Antique Pair Ormolu & Jasperware Two Branch Wall Lights Sconces

Antique Pair Ormolu & Jasperware Two Branch Wall Lights Sconces

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About this item

This is a stunning Antique pair of ormolu and Jasperware two branch wall lights. Of elegant classical form with upturned ropetwist arms and foliate cast sconces, each back plate inset with a blue and white Jasperware Wedgewood porcelain panel below a laurel wreath and flambeau finial.

Purchased from a fabulous apartment in Hampstead, London and they purchased them at great expense in the 1980's in Kings Road.

There is no mistaking their unique quality and design and they will soon instantly enhance the style of one special room in your home.

Condition:

In excellent condition, please see photos for confirmation of condition.

 

Dimensions in cm:

Height 49 x Width 22 x Depth 12

Dimensions in inches:

Height 1 foot, 7 inches x Width 9 inches x Depth 5 inches

Jasperware
or jasper ware, is a type of stoneware first developed by Josiah Wedgwood, although some authorities have described it as a type of porcelain. It is noted for its matte finish and is produced in a number of different colours, of which the best known is a pale blue that has become known as 'Wedgwood Blue'. "Jasper" in this context refers to the mineral of that name.

Wedgwood's main designs are jasperware and black basalt. Many of the Wedgwood designs were based on the art of making cameo glass and on the looks of The Portland Vase.

Ormolu (from French 'or moulu', signifying ground or pounded gold) is an 18th-century English term for applying finely ground, high-carat gold in a mercury amalgam to an object of bronze.The mercury is driven off in a kiln leaving behind a gold-coloured veneer known as 'gilt bronze'.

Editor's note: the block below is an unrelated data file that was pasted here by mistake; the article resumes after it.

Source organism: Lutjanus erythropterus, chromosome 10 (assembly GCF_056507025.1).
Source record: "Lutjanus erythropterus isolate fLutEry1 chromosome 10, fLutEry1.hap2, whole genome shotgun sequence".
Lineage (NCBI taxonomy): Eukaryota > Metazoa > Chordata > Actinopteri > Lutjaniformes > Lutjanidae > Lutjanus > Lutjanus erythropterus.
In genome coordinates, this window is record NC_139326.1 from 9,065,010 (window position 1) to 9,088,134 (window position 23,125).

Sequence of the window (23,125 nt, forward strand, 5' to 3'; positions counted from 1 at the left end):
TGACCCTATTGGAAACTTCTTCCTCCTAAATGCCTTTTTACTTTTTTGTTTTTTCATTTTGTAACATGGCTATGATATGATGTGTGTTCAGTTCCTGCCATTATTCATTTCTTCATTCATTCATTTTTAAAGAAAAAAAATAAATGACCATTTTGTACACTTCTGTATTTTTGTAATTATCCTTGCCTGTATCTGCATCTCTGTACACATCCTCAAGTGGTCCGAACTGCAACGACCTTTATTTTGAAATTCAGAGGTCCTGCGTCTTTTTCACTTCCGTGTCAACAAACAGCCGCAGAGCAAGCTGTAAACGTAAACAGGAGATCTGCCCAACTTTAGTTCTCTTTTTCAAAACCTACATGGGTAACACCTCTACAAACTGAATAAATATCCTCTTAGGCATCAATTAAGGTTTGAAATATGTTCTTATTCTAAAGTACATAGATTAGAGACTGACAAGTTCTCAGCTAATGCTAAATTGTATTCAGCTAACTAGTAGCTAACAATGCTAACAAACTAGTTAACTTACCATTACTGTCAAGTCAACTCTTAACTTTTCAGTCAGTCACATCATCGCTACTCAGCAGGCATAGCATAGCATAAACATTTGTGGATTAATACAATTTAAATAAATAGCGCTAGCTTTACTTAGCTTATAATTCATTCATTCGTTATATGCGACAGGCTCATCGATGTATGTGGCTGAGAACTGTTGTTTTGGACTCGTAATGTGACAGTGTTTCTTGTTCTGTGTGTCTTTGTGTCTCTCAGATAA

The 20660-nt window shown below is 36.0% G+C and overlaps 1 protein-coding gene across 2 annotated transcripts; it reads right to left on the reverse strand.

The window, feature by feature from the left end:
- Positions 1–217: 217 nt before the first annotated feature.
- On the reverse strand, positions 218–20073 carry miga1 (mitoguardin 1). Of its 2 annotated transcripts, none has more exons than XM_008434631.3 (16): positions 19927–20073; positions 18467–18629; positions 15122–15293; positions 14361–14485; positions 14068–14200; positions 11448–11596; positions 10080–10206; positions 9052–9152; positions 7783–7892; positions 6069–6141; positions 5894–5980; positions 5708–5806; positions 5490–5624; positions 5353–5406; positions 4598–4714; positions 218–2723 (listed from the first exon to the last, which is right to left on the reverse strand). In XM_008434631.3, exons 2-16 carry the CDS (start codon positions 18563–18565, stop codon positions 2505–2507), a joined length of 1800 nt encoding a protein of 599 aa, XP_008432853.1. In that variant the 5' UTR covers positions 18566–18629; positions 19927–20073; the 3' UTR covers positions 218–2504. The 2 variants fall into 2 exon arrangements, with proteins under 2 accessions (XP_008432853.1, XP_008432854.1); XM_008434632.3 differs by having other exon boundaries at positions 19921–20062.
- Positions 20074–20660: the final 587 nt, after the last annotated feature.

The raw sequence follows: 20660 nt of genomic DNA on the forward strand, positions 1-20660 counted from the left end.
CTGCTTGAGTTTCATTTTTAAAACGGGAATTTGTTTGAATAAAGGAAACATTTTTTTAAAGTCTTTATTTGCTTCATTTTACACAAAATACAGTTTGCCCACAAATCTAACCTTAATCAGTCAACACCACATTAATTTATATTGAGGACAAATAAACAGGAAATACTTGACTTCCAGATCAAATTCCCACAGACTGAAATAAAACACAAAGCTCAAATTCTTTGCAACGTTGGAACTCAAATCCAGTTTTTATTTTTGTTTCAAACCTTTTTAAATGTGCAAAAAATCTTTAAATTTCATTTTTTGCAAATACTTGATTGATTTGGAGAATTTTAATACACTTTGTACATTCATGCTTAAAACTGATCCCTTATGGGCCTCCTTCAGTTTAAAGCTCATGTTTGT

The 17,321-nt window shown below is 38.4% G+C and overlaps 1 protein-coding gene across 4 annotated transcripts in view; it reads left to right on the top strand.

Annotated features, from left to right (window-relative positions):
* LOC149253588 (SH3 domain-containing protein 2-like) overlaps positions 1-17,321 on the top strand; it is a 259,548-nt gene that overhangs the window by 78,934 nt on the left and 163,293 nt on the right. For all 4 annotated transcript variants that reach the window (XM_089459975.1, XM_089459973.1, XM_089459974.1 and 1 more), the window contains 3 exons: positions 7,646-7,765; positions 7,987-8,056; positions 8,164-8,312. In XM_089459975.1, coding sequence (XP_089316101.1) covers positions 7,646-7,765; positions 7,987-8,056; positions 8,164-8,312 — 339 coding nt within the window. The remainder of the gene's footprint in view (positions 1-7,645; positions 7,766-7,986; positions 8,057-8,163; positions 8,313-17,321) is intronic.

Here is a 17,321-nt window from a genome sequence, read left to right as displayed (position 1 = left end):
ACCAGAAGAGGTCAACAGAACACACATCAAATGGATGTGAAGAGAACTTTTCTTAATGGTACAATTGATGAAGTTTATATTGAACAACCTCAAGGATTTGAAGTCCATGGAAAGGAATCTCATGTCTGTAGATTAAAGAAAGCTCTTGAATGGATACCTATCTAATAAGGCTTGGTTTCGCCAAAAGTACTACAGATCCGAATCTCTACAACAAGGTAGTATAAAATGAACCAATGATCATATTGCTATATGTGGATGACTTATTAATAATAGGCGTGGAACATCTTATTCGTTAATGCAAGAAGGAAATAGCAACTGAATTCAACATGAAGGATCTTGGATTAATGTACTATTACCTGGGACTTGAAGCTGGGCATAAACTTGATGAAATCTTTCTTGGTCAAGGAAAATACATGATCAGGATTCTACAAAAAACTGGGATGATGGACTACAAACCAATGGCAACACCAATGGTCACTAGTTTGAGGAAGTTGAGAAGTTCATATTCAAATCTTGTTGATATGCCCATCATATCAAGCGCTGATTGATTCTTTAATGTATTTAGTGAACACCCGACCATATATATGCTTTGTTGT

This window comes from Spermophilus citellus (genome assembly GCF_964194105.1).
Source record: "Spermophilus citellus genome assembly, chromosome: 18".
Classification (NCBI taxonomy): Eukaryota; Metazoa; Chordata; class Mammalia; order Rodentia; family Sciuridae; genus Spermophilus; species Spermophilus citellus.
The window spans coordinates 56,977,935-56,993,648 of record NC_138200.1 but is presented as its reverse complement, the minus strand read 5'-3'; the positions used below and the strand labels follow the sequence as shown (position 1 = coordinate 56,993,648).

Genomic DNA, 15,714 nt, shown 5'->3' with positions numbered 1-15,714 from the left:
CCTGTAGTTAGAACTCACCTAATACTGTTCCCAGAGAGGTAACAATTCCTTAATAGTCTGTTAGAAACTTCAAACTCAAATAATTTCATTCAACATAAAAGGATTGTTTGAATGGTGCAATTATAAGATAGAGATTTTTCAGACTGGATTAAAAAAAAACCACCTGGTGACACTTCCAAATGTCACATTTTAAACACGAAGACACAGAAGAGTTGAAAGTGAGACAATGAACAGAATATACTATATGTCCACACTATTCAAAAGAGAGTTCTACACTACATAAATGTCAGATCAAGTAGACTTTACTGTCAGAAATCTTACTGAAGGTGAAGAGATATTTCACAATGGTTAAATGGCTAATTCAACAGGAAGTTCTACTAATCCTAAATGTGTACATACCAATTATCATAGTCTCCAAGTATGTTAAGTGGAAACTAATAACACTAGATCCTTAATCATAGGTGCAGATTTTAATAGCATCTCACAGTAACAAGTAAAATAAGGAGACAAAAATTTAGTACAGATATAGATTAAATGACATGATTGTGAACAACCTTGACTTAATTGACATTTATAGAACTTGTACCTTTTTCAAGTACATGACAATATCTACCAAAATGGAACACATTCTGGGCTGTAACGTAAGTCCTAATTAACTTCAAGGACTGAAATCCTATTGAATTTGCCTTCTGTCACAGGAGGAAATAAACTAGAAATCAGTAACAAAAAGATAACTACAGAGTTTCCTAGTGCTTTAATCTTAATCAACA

The manufacture of true ormolu employs a process known as mercury-gilding or fire-gilding, in which a solution of nitrate of mercury is applied to a piece of copper, brass, or bronze, followed by the application of an amalgam of gold and mercury. The item was then exposed to extreme heat until the mercury burned off and the gold remained, adhered to the metal object.

No true ormolu was produced in France after around 1830 because legislation had outlawed the use of mercury. Therefore, other techniques were used instead but nothing surpasses the original mercury-firing ormolu method for sheer beauty and richness of colour. Electroplating is the most common modern technique. Ormolu techniques are essentially the same as those used on silver, to produce silver-gilt (also known as vermeil).

Dimensions

W22.0 x H49.0 x D12.0 cm

Condition

Used

Wear condition

Excellent

Date of manufacture

Unknown

Period

Unknown

Style

Antique

Seller

VAT status

Seller is VAT registered

SKU

73556180
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